Epithet means "from Oregon." Evergreen, hanging epiphyte. Zones 5 to 8.
description: Oregon spikemoss drapes from trees and is often referred to as (and believed to be) a hanging moss, in the rain forests ofWashington State's Olympic National Park. ("It is not likely that one in a hundred knows that it is not a moss" [Frye 1934].) Trailing, stringy foliage, sometimes reaching a length of 2 ft. (60 cm), readily extends along the trunks and branches of host trees shrouding them with curtains of greenery. The threadlike Selaginella branches are rounded with spi-raled leaves all of one type.
The ground-hugging Selaginella kraussiana establishes quickly and spreads rapidly.
Shades of red and green vary with the seasons and weather on Selaginella moellendorffii.
Mosslike curtains of Selaginella oregana fall like garlands from the tree branches in the rain forest of the Hoh Valley in Washington State's Olympic National Park.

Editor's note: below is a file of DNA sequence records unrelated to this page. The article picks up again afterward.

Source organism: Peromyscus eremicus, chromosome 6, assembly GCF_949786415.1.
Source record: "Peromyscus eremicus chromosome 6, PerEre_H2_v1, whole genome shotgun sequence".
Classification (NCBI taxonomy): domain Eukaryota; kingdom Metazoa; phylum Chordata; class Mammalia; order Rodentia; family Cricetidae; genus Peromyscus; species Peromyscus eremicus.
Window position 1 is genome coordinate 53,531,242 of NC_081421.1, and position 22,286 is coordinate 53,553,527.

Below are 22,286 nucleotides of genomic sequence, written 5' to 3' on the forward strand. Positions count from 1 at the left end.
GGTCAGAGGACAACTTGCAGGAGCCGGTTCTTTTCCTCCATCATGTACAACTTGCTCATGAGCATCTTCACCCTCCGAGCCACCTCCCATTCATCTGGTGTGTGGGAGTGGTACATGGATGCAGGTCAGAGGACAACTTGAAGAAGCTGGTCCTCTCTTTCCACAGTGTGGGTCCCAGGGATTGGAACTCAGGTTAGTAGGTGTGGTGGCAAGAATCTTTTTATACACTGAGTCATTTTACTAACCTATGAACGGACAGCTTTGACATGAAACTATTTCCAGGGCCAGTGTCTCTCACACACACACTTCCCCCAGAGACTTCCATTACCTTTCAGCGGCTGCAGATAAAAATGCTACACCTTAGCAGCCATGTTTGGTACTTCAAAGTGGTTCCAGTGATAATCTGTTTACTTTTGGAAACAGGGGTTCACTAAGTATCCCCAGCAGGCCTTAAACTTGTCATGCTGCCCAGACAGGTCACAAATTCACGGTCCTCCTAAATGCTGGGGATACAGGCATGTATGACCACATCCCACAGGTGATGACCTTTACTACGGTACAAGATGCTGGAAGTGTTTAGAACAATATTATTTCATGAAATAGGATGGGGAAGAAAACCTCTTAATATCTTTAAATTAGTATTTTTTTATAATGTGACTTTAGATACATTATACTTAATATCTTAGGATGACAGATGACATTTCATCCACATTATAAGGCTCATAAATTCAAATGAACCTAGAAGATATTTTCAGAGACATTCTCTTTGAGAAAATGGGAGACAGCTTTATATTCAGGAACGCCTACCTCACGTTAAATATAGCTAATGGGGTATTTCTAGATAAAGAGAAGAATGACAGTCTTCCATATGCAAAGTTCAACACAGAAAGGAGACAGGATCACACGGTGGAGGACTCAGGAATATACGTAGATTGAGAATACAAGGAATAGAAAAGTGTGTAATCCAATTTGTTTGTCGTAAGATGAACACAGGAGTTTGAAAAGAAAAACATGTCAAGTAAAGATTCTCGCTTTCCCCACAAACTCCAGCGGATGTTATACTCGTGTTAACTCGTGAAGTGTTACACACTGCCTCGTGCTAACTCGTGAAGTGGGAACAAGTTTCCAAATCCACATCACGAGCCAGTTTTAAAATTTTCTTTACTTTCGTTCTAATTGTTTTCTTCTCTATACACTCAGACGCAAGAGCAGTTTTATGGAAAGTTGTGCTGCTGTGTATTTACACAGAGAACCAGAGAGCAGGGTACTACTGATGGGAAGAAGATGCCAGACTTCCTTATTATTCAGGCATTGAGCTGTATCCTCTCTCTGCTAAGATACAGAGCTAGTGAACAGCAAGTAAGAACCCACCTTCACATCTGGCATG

range and habitat: This species is native to coastal British Columbia extending south to California, with concentrations in fog belts and high-rainfall areas. The Olympic National Park, for example, gets more than 140 in. (350 cm) of rain per year, which is pure luxury for encouraging the growth of the Oregon spikemoss. it thrives in the deep shade and, like Polypodium glycyrrhiza, it festoons the big leaf maple (Acer macro-phyllum) and red alder (Alnus rubra). A journey up the park's Hoh River valley leads to a lush display of this pendant native, where joining with mosses, it wraps the visitor in a magical imitation of prehistoric forests.
culture and comments: Because of its demand for high and constant humidity, this species is not normally grown in an average garden. in addition, and with reason, it is rarely available commercially so is a plant to be observed and admired (and definitely photographed) in its native site. Meanwhile, please choose from other selaginellas for legitimate and potentially successful additions to the garden's rare plant collection.
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